The CPCTR prostate cancer TMA consists of 299 core samples distributed in four blocks, each block having 300 arrayed cores. Each block contains about 150 core samples in two different locations in each block. The core duplicates are staggered in the array, to maximize the chance that a given core will be represented if an area of the slide section is lost in processing. The distribution of one set of core samples in multiple array locations in four blocks yields a complex TMA that cannot be adequately represented by separate descriptions of each block. The Specification permits multi-block TMA files. Within the block CDE are the nested sets of four blocks that compose the complex TMA. Each core CDE is nested within a specific block CDE, and one core may have two associated array locations [see Figure Figure66].

The four sections are concatenated as a single XML database file. The CPCTR database file is provided with this manuscript [see Additional file 2].

Validating the TMA Data file

Once a TMA database is prepared, it needs to be validated to ensure conformance with the Specification. At this time, all TMA files should be validated using a software implementation written in Perl and distributed as an open access supplemental file with the Specification and with this publication [see Additional file 3]. The validating script requires a Perl installation but should operate equally well on any operating system. The validation software has a simple command-line interface. When the file successfully validates, the Perl script outputs the encountered CDEs from the Specification, a statement that the file is valid, and a one-way hash value specific for the validated file [see Figure Figure77].

Figure 7
Validation script output. Image displaying the interaction between Perl validating script and user.

Availability and requirements

The Perl scripts and files for the production of TMA databases that meet the Specification are available with this publication. The example prostate cancer TMA database is available as a supplementary file with this article [see Additional file 1]. The actual tissue microarray slides are available after an application process Although the CPCTR is a non-profit, government-sponsored resource, a surcharge is attached for glass slides, to help defray a portion of the costs of TMA production. The application process and charges are described at the CPCTR web site [8]. Questions regarding any aspect of the CPCTR can be directed to the CPCTR email query service [].

Competing interests

All authors have reported no competing interests. See funding sources in Acknowledgements.

Authors' contributions

Jules Berman was an author of the original TMA Data Exchange Specification, developed the Perl tools for implementing the CPCTR TMA in conformance with the Specification, and wrote the first draft of the manuscript. Milton Datta helped in the design and supervised the laboratory that constructed the physical TMA, provided the protocols for TMA construction, provided annotation data describing the core array grid. Andre Kajdacsy-Balla, Jonathan Melamed, Jan Orenstein, Ashok Patel, Rajiv Dhir and Michael J. Becich assisted in the design of the TMA and were responsible for the technical steps in TMA construction including block selection, core focus selection, core quality assurance and for the selection and extraction of all data annotations used in the TMA database. Kevin Dobbin was responsible for data review (for consistency and completeness) for the TMA database and was involved in the TMA design and case selection. All authors reviewed and commented on successive drafts of the manuscript and have provided the first author with approval of the final manuscript.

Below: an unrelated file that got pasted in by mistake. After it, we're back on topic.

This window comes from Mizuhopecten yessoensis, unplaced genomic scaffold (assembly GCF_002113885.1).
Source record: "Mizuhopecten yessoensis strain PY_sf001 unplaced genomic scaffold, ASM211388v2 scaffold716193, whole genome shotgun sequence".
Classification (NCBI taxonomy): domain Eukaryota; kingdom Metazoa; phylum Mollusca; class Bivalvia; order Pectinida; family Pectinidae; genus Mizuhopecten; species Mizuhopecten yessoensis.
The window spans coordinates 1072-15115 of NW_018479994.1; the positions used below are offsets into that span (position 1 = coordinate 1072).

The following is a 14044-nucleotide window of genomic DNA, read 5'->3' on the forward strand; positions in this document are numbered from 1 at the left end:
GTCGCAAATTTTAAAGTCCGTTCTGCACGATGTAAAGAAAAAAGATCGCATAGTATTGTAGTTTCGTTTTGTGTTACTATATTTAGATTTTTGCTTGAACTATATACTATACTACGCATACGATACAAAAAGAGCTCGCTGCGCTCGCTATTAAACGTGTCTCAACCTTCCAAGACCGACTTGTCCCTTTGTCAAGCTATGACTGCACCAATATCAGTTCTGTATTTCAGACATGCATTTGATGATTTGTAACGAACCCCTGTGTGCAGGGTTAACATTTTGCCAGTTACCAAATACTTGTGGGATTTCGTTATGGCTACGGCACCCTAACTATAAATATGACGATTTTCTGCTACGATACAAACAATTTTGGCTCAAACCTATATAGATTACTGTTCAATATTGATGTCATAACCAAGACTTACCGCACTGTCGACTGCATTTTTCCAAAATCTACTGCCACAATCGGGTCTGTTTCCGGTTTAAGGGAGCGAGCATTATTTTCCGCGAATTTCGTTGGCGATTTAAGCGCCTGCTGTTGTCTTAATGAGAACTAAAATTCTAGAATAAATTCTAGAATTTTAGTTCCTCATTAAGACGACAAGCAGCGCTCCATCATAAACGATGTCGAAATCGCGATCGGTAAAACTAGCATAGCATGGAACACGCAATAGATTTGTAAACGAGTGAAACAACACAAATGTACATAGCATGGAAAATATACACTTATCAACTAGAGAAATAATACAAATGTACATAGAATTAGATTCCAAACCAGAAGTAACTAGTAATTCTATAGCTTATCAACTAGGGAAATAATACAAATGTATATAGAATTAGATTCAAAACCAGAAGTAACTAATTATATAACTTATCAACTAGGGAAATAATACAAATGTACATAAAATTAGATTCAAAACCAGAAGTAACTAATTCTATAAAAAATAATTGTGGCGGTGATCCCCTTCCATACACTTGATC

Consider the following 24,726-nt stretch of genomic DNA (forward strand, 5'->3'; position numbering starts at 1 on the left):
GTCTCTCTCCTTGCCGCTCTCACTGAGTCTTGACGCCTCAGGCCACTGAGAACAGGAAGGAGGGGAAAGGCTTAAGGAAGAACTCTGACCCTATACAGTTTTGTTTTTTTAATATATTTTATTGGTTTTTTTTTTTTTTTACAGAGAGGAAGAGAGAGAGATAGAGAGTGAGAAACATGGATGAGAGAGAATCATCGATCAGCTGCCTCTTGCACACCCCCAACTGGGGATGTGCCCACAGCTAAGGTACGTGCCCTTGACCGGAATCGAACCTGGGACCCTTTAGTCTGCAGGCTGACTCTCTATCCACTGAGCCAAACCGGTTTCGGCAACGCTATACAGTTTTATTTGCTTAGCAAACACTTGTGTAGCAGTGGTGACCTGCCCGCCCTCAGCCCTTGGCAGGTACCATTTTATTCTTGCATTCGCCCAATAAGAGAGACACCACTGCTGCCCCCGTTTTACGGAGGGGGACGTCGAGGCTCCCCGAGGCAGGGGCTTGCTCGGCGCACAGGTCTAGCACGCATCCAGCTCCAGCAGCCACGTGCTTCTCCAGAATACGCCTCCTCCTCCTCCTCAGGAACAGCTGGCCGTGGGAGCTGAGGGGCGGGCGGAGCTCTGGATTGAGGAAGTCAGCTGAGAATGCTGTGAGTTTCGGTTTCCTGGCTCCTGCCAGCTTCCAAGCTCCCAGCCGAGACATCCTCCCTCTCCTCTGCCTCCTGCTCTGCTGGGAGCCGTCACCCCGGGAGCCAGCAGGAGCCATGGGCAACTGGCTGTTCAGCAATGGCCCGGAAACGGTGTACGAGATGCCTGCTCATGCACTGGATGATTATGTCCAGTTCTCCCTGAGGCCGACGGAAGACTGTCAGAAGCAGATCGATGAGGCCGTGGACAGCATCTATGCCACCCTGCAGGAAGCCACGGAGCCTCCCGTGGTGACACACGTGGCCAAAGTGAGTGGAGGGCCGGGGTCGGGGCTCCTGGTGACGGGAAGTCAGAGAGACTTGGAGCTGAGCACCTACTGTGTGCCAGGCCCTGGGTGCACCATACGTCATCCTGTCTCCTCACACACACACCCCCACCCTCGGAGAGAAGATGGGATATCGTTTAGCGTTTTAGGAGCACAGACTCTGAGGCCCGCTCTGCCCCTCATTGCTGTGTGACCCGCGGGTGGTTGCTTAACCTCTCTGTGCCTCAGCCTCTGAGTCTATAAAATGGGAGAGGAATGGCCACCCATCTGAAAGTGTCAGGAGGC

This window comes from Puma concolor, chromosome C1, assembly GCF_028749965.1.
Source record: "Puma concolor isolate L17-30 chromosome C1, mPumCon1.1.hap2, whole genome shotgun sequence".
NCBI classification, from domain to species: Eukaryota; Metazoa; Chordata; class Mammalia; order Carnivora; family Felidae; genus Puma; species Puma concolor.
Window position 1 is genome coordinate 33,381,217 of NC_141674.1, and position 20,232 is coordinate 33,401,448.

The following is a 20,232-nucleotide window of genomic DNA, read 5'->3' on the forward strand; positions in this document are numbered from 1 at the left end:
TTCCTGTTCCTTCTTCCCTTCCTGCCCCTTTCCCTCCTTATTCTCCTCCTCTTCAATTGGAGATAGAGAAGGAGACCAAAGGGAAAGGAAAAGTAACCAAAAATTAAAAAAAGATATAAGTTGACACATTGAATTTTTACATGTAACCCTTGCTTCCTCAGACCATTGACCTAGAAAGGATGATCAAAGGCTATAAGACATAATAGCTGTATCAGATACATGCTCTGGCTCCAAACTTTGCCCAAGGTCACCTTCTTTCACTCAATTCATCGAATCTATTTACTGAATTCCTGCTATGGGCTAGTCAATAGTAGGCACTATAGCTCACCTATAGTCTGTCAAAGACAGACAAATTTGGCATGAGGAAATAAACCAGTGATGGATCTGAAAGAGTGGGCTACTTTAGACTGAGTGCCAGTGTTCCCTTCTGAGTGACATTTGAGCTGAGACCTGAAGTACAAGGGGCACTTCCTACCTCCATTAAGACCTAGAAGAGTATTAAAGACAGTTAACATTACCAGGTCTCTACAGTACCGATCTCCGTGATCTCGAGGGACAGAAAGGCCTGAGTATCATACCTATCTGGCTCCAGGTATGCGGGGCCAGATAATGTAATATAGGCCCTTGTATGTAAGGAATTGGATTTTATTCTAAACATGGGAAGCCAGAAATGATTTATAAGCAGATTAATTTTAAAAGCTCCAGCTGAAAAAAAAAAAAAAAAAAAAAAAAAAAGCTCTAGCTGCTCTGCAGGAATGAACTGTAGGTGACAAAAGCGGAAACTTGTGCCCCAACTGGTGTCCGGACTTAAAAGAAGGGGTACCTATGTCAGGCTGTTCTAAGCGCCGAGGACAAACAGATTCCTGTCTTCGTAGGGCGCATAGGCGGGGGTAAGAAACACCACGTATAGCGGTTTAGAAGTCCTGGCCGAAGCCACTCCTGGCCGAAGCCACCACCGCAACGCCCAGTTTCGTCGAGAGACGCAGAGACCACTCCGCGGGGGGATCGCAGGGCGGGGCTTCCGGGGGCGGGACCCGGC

Supplementary Material

Additional File 1:

Excel to XML converting script. is a Perl script that converts an Excel file to XML-tagged data elements that can be easily inserted into an XML file. This script only works under Windows and requires an installed version of Excel. It is distributed as an open access plain-text file.

Additional File 2:

CPCTR tissue microarray database file. Cpctrtma.xml is the XML representation of the CPCTR prostate cancer TMA. This file conforms to the TMA Data Exchange Specification and can be viewed as a formatted XML file on most web browsers. The file exceeds 700 KB in length.

Additional File 3:

TMA validating script. is a validating Perl script distributed as a plain-text file. It parses through XML files and determines conformance to the TMA Data Exchange Specification [8]. This is an open access Perl script, and is identical to the Perl script distributed with the Specification.


This work was supported by four grants from the National Cancer Institute for the support of the Cooperative Prostate Cancer Tissue Resource: U01 CA86772, U01 CA86743, U01 CA86735, and U01 CA86739. With the exceptions of Jules Berman and Kevin Dobbin, the authors are funding recipients of these grants. Jules Berman and Kevin Dobbin performed this work as part of his regular activities as a U.S. government employee. Hang Liu, of the University of Wisconsin, is acknowledged for writing a Perl script that extracted the array locations for core samples.